While many of the policies included in this document will not actually become official party policy, the list of proposed policies provides a glimpse into the priorities of the UCP membership in 2018. As noted in Braid’s column, a “final list of resolutions, about 250, won’t be disclosed until members and journalists get their convention packages on Friday.” Those policies will be debated by members at this weekend’s UCP meeting.
Support for Rachel Notley’s NDP is at 43 percent in Edmonton with the Wildrose at 26 percent and the PCs at 21 percent. In Calgary, the PCs are at 38 percent with the NDP at 26 percent and the Wildrose at 22 percent. In the rest of Alberta, a fairly broad term describing rural areas and medium and small urban areas, the Wildrose dominates with 48 percent support, the PCs with 27 percent and the NDP trailing with 16 percent.
The existence of the three political worlds is not new in Alberta politics, but it helps explain the deep political divisions that exist in our province today.
If an election were held today, the Wildrose Party might stand a chance at forming a rural-based government without the need to merge with the PC Party. But the poll results support my argument that rural-based Wildrose has limited appeal big urban cities like Calgary, where the PCs still hold a considerable amount of support. As provincial electoral districts are redrawn to reflect population growth in urban areas, the Wildrose might need the PC merger more than PCs need Wildrose.
The NDP is traditionally strong in Edmonton and it is not surprising that they have held on to much of their support in the capital city.
It is not surprising to see the NDP doing poorly outside Edmonton. The bungled roll-out of Bill 6, the province’s new farm safety laws, salted the earth of NDP support in rural Alberta.
NDP support in Calgary was in the low-30 percent range in the 2015 election, so that they have been able to hold on to 26 percent support leaves room for very guarded optimism for the governing party (their traditional level of support in Calgary is around 5 percent). High unemployment levels caused by the drop in the international price of oil is a source of hostility directed at the sitting government but the NDP could have room to rebound in Calgary if competing against a Wildrose-dominated conservative party in the next election.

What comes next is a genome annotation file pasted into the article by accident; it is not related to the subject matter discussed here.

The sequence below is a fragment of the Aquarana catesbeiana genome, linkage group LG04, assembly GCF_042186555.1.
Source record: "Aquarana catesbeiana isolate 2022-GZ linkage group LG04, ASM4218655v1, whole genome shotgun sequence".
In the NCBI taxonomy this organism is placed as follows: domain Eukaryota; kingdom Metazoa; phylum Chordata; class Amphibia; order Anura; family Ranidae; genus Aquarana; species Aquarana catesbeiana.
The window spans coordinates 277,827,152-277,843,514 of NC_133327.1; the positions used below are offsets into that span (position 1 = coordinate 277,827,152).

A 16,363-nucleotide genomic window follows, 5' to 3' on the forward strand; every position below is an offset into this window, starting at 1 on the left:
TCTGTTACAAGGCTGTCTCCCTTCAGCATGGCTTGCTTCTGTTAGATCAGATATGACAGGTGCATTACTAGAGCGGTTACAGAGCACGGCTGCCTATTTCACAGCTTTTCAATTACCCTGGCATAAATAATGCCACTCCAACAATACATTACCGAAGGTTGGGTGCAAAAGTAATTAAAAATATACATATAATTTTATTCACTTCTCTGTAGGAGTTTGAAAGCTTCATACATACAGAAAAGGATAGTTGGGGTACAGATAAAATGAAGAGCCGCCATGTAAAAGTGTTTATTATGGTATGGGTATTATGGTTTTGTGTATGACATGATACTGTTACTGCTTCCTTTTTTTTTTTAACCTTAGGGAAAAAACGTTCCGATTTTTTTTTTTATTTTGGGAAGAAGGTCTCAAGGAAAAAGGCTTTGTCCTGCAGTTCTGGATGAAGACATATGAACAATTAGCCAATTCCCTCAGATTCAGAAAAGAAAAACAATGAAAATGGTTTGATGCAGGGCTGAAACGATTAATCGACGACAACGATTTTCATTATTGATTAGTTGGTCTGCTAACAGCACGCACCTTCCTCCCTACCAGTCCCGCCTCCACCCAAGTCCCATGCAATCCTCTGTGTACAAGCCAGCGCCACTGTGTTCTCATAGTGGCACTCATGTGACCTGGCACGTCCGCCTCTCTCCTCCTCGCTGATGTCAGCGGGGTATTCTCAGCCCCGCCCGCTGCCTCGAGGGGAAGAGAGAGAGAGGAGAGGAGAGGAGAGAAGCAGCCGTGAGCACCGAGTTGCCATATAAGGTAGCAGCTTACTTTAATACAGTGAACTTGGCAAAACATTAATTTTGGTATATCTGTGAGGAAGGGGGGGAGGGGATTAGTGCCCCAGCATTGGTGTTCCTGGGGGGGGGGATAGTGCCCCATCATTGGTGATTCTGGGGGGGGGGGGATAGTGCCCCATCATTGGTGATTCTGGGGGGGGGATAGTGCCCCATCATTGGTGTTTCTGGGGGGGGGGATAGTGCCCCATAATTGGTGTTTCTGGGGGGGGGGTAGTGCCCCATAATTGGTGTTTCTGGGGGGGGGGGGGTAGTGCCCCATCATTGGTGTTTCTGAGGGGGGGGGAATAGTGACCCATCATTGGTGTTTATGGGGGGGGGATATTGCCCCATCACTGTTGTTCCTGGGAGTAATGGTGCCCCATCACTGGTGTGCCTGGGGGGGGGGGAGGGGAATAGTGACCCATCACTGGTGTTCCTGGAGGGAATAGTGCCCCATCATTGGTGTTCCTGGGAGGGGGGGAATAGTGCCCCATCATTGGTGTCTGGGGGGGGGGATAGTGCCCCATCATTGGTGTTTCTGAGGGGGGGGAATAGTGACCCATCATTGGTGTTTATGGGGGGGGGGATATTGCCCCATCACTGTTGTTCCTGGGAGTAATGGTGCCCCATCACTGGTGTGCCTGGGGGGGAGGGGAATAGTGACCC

Fight on the Right
The poll showed 48 percent of Edmontonians opposed the idea of a merger between the PCs and Wildrose parties, with 42 percent supporting the idea. Support for a merger was stronger in Calgary, at 53 percent, and outside the two large cities at 58 percent.
While some sort of new party will likely exist, it is not quite clear if a merger is what will actually take place. Jason Kenney, who is running on a platform of “uniting conservatives,” has at various times promised a merger (which is not legally possible), the creation of a brand new party or possibly preserving the PC Party. Wildrose leader Brian Jean has said any new party should form within the already existing framework of the Wildrose Party. So it remains unclear what the form a “new” conservative party might take in 2019.
Meanwhile, Jean has been holding town hall meetings across the province in his role as leader of the Wildrose Party, but presumably he is campaigning against Kenney for the leadership of a future Wildrose-dominated conservative party (maybe).
It is always important to look at all polls with a grain of salt, as they are a snapshot of individual responses given at a certain time. As we have come to learn in Alberta, voters do change their minds from time to time and what happens during election campaigns does matter.